Manage Your Expectations

February 15, 2015

Guest post by Stephanie Rosenbaum, Team Peru 2015

“You’ll want to manage your expectations.” I heard that phrase first on a Skype call during Fall 2014 Policy Analysis Class. We were talking with half of the AASD- two out of the four members of the organization were crammed onto the screen, looking quite cold and about as thrilled to be there talking to us as we were to be talking to them (background: it was 3 PM on a sunny September Thursday afternoon. Being inside a stuffy room was no one preferred location at that time). But the point was valid, even beyond the conditions of the day.

I didn’t really have any idea what to expect before going down to Peru- I had never been to the country, or the continent before. I knew it was likely going to be rainy and cold, except for when it was hot. And the altitude could be a problem, we were warned. So I packed a bunch of rain gear, hiking clothes, hiking boots, only one book and lots of socks and left my house at 3 AM to get to SFO in time for my flight hoping for the best. And really, it was the best. Not every moment but in general, and in hindsight, so much of what could have gone wrong didn’t, and most of what could have gone right did.

So what exactly could have gone wrong? In my more worry-wort moments, I thought of constant, drenching, freezing downpours; debilitating altitude sickness; other kinds of sickness you might expect in a rural Peruvian mountain town; unfriendly people not interested in taking our survey; feeling completely cut off from the research process because I don’t speak Spanish; crappy team dynamics…etc etc. I can find multiple things to worry about in just about any situation, let alone one as unknown as this was.

But…those things didn’t happen. Well, most of them didn’t. It only drenched us in rain a few times, and it wasn’t totally freezing. I didn’t get altitude sickness at all. I did get the flu but that was something that could have happened in any country. People were incredibly friendly, my lack of Spanish wasn’t a problem (and during my time there my Spanish skills markedly improved!), our team had the kind of serendipitous lack of personality clashes that make it clear that no matter how many team building exercises you do (we didn’t do any), chance will always have a say in how a group of people get along when thrown together 12 to a house, 24 hours a day at 11,000 feet.

What does this have to do with the idea of managing expectations? Because I went in expecting neither the best nor the worst, I was open to everything. When something good happened, it was a lovely bonus surprise and when something not so good happened it was eaiser to shrug off as just a part of the experience. If I’d had a set of expectations in my mind, I would not have been open to a lot of the possibilities that only became reality once we were actually in the country and I probably would have been a lot more upset by anything negative because it would have been interfering with my little mental plan, even if my mental plan had very little in common with reality.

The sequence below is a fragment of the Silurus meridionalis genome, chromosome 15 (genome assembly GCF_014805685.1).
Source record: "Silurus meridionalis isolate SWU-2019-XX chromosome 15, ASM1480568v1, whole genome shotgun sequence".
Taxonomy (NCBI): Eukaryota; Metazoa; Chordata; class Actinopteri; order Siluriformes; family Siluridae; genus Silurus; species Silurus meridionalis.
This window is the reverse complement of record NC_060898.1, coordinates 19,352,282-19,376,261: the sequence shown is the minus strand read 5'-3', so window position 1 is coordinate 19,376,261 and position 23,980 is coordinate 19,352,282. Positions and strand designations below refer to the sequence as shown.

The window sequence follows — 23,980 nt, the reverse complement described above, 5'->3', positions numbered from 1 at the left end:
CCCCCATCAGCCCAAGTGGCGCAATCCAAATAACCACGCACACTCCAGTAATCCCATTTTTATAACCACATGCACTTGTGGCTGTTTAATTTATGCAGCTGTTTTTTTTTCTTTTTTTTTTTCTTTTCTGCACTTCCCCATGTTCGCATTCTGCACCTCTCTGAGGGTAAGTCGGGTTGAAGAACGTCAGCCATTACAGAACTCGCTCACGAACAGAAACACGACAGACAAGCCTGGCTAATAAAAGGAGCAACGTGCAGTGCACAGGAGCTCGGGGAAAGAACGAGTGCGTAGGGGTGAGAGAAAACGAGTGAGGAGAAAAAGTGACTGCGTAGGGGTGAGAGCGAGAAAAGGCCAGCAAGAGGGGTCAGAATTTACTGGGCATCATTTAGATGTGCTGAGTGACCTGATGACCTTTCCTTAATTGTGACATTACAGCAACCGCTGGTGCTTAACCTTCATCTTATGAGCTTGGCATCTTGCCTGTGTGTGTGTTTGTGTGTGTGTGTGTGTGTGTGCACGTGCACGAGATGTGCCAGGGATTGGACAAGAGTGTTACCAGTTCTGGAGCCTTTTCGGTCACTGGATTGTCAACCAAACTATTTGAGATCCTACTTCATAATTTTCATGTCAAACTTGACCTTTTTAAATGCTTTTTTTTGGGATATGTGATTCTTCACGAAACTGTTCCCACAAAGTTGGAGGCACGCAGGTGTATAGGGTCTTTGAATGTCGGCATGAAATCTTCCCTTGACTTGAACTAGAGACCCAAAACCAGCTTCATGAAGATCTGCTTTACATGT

Confession time: I’m a planner. Back home in Monterey, I plan just about every hour of my day. I mean I write down what homework I’m doing when, which hours I’m going to eat what meals and where I’m volunteering when. And in the past, when I’ve traveled I’ve leaned more towards that same system. (As a side note, I think this probably stems from spending so much time in rehearsals both at home and abroad- you need to schedule carefully to be on time when you’re a performer.) But travel isn’t a rehearsal. And I’ve been discovering the beauty in an unscheduled, and therefore expectation free, hour. And that possibility multiplies exponentially when you’re somewhere completely new. If you think you know exactly what to expect, you miss those possibilities.

So what’s the point? As I see it, there are two prongs to this point: one, that old cliché you hear about how much you learn about both yourself and the world while traveling is actually pretty true, and two, managing your expectations and being open-minded are very good things indeed.

Entry Filed under: Guest Posts From Students,Team Peru Reports. Posted in  Guest Posts From Students ,Team Peru Reports .

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Our mission is to provide and implement sustainable programs and projects in collaboration with the indigenous people of the Sacred Valley of Perú in an effort to improve their lives and reduce poverty in a culturally sensitive and appropriate manner. Furthermore, we work to support local NGOs with whom we have shared values using the skills and tools we possess.